2006 has not been kind to me, and I'm officially convinced that my warranty must have expired at the beginning of the year. As if metastatic thyroid cancer and a whacked-out shoulder wasn't enough, now SOMETHING ELSE is having problems.

You might should sit down for this one:

I have a gray hair.

It's smack-dab on the crown of my head and stands up to wave when I pull my hair back. It's not even in a cute place where I can tuck it behind my ear. I'm falling apart.

It's not completely gray yet, but it's more than halfway down the hair gray. The Hater, who says he's had gray hair since he was about three years old, says he still loves me, even though I'm falling apart. For the record, he has bunches more gray hair than I do. But we're not counting. I know the minute we start counting I'll find another one.

Last Christmas we went home and The Hater's Mom made fun of a small patch of gray hairs in his beard. We plucked them once, but he said it hurt too much to do it again. Since then he's embraced his gray hair.
He says he's like a good wine; he gets finer with age.

This has been going on for a while.
I thought I saw it waving at me a couple of months ago in the mirror. Several times I've drug The Hater into the bathroom to see if he could see it, too. (There's better light in the bathroom.) But before today he never saw it... and so I was in denial. Denial isn't such a bad place to be sometimes.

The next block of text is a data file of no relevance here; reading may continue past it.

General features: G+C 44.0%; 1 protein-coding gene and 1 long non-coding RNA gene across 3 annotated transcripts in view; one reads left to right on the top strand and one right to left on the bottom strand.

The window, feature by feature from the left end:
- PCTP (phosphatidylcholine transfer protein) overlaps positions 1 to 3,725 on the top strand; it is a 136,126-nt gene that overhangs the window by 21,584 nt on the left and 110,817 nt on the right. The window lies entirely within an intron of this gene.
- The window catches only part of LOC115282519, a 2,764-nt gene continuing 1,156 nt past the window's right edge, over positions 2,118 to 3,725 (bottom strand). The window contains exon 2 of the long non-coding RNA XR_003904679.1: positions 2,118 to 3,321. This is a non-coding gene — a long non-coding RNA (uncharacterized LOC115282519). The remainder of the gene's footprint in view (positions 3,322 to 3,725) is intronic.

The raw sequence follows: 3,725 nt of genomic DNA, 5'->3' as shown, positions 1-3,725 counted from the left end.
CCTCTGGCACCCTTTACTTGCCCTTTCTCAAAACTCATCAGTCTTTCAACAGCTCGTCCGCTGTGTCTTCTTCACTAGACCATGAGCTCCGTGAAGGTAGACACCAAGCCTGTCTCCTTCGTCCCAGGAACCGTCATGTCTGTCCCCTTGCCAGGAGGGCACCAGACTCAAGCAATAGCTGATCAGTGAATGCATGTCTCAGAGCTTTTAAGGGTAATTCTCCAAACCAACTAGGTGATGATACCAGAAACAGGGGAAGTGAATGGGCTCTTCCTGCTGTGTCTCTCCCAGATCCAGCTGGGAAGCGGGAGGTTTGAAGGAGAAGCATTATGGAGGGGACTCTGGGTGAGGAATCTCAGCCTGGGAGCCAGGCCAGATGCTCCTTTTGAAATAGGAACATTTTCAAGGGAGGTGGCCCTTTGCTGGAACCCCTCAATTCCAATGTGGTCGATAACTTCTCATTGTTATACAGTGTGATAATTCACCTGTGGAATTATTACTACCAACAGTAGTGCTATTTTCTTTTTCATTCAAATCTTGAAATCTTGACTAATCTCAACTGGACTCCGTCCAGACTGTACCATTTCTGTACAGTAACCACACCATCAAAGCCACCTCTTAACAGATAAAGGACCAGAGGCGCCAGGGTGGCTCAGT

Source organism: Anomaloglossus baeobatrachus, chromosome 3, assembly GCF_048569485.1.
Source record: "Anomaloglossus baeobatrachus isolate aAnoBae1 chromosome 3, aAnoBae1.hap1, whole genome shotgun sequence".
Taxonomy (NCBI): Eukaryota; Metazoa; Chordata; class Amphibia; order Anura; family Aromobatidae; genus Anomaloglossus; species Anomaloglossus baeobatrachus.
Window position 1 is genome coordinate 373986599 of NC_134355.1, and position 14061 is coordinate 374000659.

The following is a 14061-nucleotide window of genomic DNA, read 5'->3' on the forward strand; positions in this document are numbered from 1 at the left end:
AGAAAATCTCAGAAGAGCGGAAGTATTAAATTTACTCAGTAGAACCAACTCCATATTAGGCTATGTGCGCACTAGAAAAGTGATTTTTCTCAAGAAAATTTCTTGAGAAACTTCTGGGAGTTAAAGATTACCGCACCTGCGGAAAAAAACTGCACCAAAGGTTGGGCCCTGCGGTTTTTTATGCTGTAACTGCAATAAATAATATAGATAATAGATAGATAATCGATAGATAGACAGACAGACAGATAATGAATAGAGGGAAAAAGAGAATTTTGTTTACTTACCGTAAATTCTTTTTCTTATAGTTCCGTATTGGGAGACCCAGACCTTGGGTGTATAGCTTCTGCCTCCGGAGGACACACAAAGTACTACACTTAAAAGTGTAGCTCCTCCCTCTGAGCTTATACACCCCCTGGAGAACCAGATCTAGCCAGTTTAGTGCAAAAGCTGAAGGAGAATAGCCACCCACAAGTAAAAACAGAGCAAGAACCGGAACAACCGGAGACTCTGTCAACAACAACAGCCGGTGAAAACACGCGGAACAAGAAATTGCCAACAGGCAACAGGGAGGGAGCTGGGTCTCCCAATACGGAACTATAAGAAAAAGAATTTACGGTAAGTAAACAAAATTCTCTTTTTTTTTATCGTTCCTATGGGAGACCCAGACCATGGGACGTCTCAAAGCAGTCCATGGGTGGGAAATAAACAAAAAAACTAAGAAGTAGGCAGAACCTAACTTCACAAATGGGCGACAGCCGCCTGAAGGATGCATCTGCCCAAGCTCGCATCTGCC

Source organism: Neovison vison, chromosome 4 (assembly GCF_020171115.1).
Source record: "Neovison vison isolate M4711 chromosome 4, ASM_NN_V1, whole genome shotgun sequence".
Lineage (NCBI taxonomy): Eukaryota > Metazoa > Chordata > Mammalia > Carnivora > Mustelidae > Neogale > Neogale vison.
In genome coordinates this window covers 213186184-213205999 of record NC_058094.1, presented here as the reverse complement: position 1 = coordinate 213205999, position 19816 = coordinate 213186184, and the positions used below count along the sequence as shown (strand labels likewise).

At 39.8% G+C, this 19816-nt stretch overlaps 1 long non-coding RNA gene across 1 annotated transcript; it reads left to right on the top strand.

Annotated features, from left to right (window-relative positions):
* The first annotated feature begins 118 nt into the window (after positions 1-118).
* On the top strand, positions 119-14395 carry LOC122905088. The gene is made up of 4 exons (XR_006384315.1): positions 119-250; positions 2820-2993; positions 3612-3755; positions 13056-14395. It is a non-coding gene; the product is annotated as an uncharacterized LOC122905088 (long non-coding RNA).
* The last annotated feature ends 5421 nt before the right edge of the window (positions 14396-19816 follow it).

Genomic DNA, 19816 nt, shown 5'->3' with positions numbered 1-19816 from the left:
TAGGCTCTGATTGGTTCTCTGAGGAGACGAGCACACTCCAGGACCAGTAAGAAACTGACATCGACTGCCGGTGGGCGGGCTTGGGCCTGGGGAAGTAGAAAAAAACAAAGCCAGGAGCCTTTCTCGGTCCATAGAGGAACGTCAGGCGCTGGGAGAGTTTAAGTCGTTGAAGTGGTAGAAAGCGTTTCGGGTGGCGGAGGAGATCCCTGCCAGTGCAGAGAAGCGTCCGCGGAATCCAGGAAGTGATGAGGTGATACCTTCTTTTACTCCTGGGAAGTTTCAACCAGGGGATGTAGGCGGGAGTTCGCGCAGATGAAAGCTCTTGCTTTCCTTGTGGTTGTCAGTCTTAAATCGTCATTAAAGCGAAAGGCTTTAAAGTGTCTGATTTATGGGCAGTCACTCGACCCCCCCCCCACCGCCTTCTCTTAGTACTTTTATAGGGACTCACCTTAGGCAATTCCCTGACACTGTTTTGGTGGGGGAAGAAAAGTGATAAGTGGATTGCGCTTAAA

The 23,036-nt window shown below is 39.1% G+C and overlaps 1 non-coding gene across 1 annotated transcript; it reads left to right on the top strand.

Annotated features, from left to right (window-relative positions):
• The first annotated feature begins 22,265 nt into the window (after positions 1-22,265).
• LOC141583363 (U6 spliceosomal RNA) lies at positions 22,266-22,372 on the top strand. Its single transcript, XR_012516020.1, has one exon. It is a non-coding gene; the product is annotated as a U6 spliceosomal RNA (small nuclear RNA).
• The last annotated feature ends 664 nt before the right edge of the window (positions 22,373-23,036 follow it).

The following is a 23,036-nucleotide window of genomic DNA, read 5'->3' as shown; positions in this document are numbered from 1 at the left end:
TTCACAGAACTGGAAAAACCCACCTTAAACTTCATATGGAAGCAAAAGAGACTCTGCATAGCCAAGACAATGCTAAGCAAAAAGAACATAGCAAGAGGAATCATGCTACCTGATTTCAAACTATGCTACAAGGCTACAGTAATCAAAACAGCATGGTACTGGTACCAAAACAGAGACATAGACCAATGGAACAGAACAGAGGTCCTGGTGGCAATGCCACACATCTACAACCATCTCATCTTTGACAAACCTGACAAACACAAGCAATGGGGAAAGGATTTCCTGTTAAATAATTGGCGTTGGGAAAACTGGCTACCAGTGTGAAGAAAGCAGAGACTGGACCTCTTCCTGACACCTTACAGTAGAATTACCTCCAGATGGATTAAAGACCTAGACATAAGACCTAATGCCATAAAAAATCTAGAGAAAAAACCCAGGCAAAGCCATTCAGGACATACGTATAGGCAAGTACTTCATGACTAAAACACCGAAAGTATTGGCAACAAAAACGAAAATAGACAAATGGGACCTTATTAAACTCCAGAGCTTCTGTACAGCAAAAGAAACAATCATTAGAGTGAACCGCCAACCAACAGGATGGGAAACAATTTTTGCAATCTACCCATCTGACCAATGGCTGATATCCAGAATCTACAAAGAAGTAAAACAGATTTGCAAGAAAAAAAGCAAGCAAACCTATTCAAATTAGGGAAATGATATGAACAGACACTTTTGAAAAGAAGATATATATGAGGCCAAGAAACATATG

I broke the news to Mom this morning. She says she doesn't remember her first gray hair. Her words of encouragment sang that it's not that big of a deal. It was a very appropriate Mother answer, but that's the only real answer you can give when you're in your 60s and wear the salt-and-pepper cut with such grace. Blah.

Actually, I'm not as gagged about the gray hair as I am how thin it's gotten this year. Thinning hair has -by far- been one of the most annoying side-effects of whacked-out thyroid problems. I am pulling out wads of hair every time I take a shower. It's pitiful. You know how they say the Lord knows every hair on your head? He's had far less to keep up with on my head the last several months. I'd rather be gray-headded than have patchy dark hair.

But beggers can't be choosers. And either way I'm still sitting here with a gray hair on top of my head, waving like a flag.

The Hater says he's still not "officially" seen this gray hair, but it's there. Why would I make these things up, I asked. His wonderful answer, "I don't think it's gray. It's just a lighter color than the rest of your hair."

I want to Mulligan 2006 now, please.

Sunday, October 15, 2006

feet on my plate

Sometimes you have to wonder if the vegetarians* are the smart ones...

Last night The Hater took me to try a different local Japanese restaurant and sushi house. We found a sushi place that we liked, but this one was closer to our apartment. We figured that if it was as good, we might as well patron it instead.

Now is a good time to illustrate an important aside that The Hater is more of a seafood person than I am. But I am making efforts to venture outside of my net of safety; pun intended. Even though I'm willing to try sushi, at this point in my life I'm only willing to try the cooked kind.